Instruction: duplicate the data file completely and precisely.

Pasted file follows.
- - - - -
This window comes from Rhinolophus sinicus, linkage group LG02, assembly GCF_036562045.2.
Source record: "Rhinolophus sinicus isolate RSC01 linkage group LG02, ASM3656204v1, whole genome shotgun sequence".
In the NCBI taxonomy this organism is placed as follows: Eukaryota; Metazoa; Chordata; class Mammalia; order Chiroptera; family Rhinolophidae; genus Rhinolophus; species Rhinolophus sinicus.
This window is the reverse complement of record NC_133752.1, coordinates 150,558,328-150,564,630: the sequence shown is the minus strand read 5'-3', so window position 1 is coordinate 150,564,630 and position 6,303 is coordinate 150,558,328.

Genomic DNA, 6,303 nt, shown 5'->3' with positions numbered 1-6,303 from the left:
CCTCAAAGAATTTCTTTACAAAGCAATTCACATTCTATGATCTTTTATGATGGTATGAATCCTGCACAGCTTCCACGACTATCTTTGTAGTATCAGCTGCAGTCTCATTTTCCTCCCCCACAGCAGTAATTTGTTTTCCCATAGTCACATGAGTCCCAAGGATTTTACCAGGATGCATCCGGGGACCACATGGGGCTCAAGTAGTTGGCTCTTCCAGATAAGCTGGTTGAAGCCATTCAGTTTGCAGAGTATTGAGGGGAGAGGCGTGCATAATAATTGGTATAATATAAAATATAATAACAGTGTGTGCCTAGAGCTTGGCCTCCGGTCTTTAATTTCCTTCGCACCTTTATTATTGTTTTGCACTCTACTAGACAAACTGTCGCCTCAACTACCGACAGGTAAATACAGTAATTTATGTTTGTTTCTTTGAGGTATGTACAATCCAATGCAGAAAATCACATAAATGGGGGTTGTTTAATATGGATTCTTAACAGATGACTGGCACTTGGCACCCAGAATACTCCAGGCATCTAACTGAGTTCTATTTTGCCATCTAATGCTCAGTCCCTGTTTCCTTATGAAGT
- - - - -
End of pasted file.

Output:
This window comes from Rhinolophus sinicus, linkage group LG02, assembly GCF_036562045.2.
Source record: "Rhinolophus sinicus isolate RSC01 linkage group LG02, ASM3656204v1, whole genome shotgun sequence".
In the NCBI taxonomy this organism is placed as follows: Eukaryota; Metazoa; Chordata; class Mammalia; order Chiroptera; family Rhinolophidae; genus Rhinolophus; species Rhinolophus sinicus.
This window is the reverse complement of record NC_133752.1, coordinates 150,558,328-150,564,630: the sequence shown is the minus strand read 5'-3', so window position 1 is coordinate 150,564,630 and position 6,303 is coordinate 150,558,328.

Genomic DNA, 6,303 nt, shown 5'->3' with positions numbered 1-6,303 from the left:
CCTCAAAGAATTTCTTTACAAAGCAATTCACATTCTATGATCTTTTATGATGGTATGAATCCTGCACAGCTTCCACGACTATCTTTGTAGTATCAGCTGCAGTCTCATTTTCCTCCCCCACAGCAGTAATTTGTTTTCCCATAGTCACATGAGTCCCAAGGATTTTACCAGGATGCATCCGGGGACCACATGGGGCTCAAGTAGTTGGCTCTTCCAGATAAGCTGGTTGAAGCCATTCAGTTTGCAGAGTATTGAGGGGAGAGGCGTGCATAATAATTGGTATAATATAAAATATAATAACAGTGTGTGCCTAGAGCTTGGCCTCCGGTCTTTAATTTCCTTCGCACCTTTATTATTGTTTTGCACTCTACTAGACAAACTGTCGCCTCAACTACCGACAGGTAAATACAGTAATTTATGTTTGTTTCTTTGAGGTATGTACAATCCAATGCAGAAAATCACATAAATGGGGGTTGTTTAATATGGATTCTTAACAGATGACTGGCACTTGGCACCCAGAATACTCCAGGCATCTAACTGAGTTCTATTTTGCCATCTAATGCTCAGTCCCTGTTTCCTTATGAAGT